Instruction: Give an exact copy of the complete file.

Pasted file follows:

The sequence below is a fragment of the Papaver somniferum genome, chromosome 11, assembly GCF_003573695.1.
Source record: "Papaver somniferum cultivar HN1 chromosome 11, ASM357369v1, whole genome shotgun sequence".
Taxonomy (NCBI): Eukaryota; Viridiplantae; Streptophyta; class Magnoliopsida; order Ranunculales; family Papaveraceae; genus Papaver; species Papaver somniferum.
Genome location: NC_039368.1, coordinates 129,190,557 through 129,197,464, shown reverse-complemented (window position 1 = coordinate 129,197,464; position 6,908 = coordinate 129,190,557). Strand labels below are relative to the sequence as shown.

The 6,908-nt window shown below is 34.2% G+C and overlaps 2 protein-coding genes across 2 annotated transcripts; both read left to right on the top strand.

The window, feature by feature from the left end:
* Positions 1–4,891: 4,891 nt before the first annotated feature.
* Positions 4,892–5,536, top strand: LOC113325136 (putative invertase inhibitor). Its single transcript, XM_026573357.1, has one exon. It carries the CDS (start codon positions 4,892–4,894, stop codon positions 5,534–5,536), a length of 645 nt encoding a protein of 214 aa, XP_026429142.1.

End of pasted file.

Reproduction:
The sequence below is a fragment of the Papaver somniferum genome, chromosome 11, assembly GCF_003573695.1.
Source record: "Papaver somniferum cultivar HN1 chromosome 11, ASM357369v1, whole genome shotgun sequence".
Taxonomy (NCBI): Eukaryota; Viridiplantae; Streptophyta; class Magnoliopsida; order Ranunculales; family Papaveraceae; genus Papaver; species Papaver somniferum.
Genome location: NC_039368.1, coordinates 129,190,557 through 129,197,464, shown reverse-complemented (window position 1 = coordinate 129,197,464; position 6,908 = coordinate 129,190,557). Strand labels below are relative to the sequence as shown.

The 6,908-nt window shown below is 34.2% G+C and overlaps 2 protein-coding genes across 2 annotated transcripts; both read left to right on the top strand.

The window, feature by feature from the left end:
* Positions 1–4,891: 4,891 nt before the first annotated feature.
* Positions 4,892–5,536, top strand: LOC113325136 (putative invertase inhibitor). Its single transcript, XM_026573357.1, has one exon. It carries the CDS (start codon positions 4,892–4,894, stop codon positions 5,534–5,536), a length of 645 nt encoding a protein of 214 aa, XP_026429142.1.